Cambridgeshire and Peterborough Campaign to Protect Rural England

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Saturday, 15 October 2016 21:34

Branch Fundraising Event At Longstowe Hall

Around 40 members and guests enjoyed an early evening tour in fine weather of the stunning gardens and grounds of Longstowe Hall on 29th September.


Longstowe Hall  

Friday, 16 September 2016 09:31

2016 AGM

Our AGM was held on 15th September at Madingley Village Hall.  We were sorry to say farewell to our Chairman, Michael Monk, who is stepping down after six years’ service.  However we hope that he will enjoy his new role as CPRE East of England Regional Group Chairman.

Our speaker, Professor Peter Landshoff, spoke about the issues facing the Cambridge sub-region, and an interesting discussion followed.  The slides of his talk can be found at

If you, or anyone you know, would be interested in our Branch Chair role, please contact Tracey Hipson, tel: 01480 396698 or e-mail: This email address is being protected from spambots. You need JavaScript enabled to view it.

Michael Monks opens his gift from the committee of CPRE Cambridgeshire and Peterborough

We were delighted to hear that Holt Island Nature Reserve, in St Ives, won Anglia in Bloom’s “Best Conservation Project in East Anglia”, and were runners-up for “Best Environmental Quality”.

The Friends of Holt Island, who help manage the reserve, are CPRE members and we enjoyed a visit last year with CPRE National Chairman Su Sayer.

For more information about Holt Island please visit

Holt Island


Shaun Spiers (CEO), Tom Fyans (Director of Campaigns and Policy), with Tom Quinn (Publicity Assistant) recently visited the rapidly changing Alconbury Weald Development on a fact-finding mission. They were shown around the site, a former USAF airfield, by representatives of the developers UrbanandCivic. CPRE has supported the development for 5,000 homes and 8,000 jobs in an Enterprise Zone as an example of making good use of a brownfield site, saving many acres of Huntingdonshire's productive farmland. They were keen to understand the issues involved in developing a brownfield site - its advantages and challenges.

You can read more about the visit in Shaun Spiers’ blog

Shaun Spiers, CPRE Chief Executive, views construction at Alconbury Weald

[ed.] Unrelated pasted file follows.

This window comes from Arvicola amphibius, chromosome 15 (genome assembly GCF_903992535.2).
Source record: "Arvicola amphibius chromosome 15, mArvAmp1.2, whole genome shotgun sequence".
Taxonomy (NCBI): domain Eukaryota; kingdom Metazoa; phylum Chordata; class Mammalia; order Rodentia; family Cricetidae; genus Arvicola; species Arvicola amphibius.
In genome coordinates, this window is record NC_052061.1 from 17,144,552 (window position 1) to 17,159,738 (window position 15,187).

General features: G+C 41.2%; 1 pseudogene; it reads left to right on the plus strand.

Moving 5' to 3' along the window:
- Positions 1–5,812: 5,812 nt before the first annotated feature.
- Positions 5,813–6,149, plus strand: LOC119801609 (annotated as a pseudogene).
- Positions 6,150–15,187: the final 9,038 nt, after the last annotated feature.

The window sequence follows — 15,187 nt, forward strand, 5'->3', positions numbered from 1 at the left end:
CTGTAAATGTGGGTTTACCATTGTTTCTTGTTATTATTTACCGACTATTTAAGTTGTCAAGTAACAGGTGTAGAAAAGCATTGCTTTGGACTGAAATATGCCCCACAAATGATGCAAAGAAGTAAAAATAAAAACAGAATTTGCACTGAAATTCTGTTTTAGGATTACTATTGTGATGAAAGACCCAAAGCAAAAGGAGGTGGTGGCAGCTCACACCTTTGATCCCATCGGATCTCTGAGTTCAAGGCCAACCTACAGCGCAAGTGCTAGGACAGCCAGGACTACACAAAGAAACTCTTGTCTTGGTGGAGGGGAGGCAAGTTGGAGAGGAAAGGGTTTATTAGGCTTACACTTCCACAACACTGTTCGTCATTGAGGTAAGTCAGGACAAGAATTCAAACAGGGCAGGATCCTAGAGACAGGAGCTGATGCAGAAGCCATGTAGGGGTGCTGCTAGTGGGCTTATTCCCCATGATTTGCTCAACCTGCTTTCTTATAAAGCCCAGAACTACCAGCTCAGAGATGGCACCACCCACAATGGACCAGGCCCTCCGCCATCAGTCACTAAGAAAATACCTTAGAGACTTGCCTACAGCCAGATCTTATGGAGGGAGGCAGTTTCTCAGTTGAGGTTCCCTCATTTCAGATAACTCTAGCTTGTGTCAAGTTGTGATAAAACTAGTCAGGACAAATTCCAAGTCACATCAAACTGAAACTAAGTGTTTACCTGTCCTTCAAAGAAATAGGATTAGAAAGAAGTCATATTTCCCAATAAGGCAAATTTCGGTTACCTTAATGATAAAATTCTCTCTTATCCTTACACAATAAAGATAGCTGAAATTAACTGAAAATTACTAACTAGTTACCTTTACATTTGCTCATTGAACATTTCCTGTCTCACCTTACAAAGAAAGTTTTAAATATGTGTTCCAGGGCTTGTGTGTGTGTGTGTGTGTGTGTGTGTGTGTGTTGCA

On the 31 August, the Cambridge News published the attached letter from CPRE Cambridgeshire and Peterborough in response to the LSE’s Duncan Stott’s statement “There is overwhelming evidence that green belts are a major cause of the housing shortage”.

Our response follows:

Duncan Stott of the London School of Economics has recently stated "There is overwhelming evidence that green belts are a major cause of the housing shortage".  Other people are under the same perception, witness the number of applications which have been put before the Inspector at the resumed inquiry into the Cambridge and the South Cambridgeshire local plans.  We dispute the assertion that building houses in the green belt sites is a cause of the housing shortage.   It is the reluctance to build on previously-developed (brownfield) land in our cities and towns that is the major cause. 

In November 2014 CPRE (Campaign to Protect Rural England) produced a report which concluded that a minimum of 976,000 new homes could be built on identified brownfield sites, and even this figure could be an underestimates of suitable land as it only identifies land already derelict or with planning permission; it does not include currently underused land that could be new brownfield land when it becomes available.

The Conservative manifesto for the 2015 election committed the incoming Government to protecting the Green Belt, but it is not living up to its promise.  CPRE, in another piece of research  'Why brownfield development works' (March 2016) reveals figures that show that housing development proposed for the Green Belt has shot up by another 50,000 to more than a quarter of a million houses.

Let us remember that a major purpose of the Cambridge green belt is to preserve the unique character of Cambridge as a compact, dynamic city with a thriving historic centre. The green belt was carefully reviewed around 15 years ago and significant tracts of land on the edge of the city were taken out of green belt and allocated for development. That development is continuing and we see the results.  At the time of the green belt review it was generally accepted (particularly  by the Government planning inspectors) that any further land taken from the green belt would be unacceptable and that, if the Cambridge sub-region had to continue to grow, other sustainable solutions would have to be found. We in CPRE fear that further loss of this small green belt will lead to urban sprawl destroying the city's character and engulfing our rural villages.

Shirley Fieldhouse
CPRE Cambridgeshire & Peterborough branch
Gainsborough Close, Cambridge


A Cambridgeshire farm is being used as a model of best practice by countryside campaigners. A national report, “New Model Farming”, published by the Campaign to Protect Rural England (CPRE), praises Whitehall Farm at Broughton for its innovative approach to minimising soil erosion whilst maximising profitability and sustainability.

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